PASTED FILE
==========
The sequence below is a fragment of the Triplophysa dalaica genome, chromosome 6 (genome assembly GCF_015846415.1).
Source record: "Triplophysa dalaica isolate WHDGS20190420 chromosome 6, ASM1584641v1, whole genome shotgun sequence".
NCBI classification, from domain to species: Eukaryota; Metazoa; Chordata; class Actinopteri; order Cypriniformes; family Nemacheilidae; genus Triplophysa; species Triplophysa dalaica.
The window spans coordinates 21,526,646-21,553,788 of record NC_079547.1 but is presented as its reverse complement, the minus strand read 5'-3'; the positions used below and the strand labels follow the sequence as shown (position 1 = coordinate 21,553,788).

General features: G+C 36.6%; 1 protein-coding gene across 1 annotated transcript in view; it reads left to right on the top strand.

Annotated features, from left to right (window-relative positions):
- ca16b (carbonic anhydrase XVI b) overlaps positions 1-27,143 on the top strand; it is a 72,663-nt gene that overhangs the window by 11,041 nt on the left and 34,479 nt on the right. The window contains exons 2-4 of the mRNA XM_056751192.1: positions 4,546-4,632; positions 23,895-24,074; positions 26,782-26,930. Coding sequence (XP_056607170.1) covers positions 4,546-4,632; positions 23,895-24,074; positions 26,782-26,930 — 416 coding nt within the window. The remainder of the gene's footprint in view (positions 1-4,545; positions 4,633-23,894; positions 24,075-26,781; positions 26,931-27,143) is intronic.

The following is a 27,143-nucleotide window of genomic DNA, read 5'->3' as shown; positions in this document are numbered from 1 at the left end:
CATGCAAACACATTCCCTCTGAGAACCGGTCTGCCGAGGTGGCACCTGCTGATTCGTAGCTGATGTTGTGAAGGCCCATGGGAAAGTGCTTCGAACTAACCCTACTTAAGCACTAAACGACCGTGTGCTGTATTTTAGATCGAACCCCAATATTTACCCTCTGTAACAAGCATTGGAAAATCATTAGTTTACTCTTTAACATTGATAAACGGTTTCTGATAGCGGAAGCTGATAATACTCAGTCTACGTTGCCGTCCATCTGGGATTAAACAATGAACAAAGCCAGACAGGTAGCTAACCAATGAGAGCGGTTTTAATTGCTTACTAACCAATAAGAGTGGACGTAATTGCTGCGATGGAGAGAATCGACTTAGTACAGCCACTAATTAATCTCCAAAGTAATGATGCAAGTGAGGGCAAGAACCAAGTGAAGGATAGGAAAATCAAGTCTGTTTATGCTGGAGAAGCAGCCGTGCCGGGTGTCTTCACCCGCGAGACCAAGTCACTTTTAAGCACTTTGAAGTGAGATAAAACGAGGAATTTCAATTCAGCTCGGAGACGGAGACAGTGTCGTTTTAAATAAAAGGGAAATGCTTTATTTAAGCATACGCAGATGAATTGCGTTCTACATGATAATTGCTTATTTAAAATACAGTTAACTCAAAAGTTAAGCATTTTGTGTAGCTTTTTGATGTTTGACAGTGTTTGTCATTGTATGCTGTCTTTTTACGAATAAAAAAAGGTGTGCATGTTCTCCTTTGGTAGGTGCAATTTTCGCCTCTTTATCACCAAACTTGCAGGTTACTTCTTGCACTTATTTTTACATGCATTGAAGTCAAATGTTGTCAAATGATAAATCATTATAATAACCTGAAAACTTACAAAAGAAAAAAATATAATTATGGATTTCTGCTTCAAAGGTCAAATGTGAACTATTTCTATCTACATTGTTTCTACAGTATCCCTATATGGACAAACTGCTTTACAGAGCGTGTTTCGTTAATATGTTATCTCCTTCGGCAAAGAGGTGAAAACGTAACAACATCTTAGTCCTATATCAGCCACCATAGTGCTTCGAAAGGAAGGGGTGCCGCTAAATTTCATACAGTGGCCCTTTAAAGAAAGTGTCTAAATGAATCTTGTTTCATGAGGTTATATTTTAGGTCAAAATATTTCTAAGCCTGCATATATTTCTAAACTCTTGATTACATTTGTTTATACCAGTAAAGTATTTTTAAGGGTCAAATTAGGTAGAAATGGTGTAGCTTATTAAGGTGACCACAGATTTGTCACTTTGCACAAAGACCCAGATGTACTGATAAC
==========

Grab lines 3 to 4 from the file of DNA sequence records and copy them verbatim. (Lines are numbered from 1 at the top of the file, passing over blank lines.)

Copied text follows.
NCBI classification, from domain to species: Eukaryota; Metazoa; Chordata; class Actinopteri; order Cypriniformes; family Nemacheilidae; genus Triplophysa; species Triplophysa dalaica.
The window spans coordinates 21,526,646-21,553,788 of record NC_079547.1 but is presented as its reverse complement, the minus strand read 5'-3'; the positions used below and the strand labels follow the sequence as shown (position 1 = coordinate 21,553,788).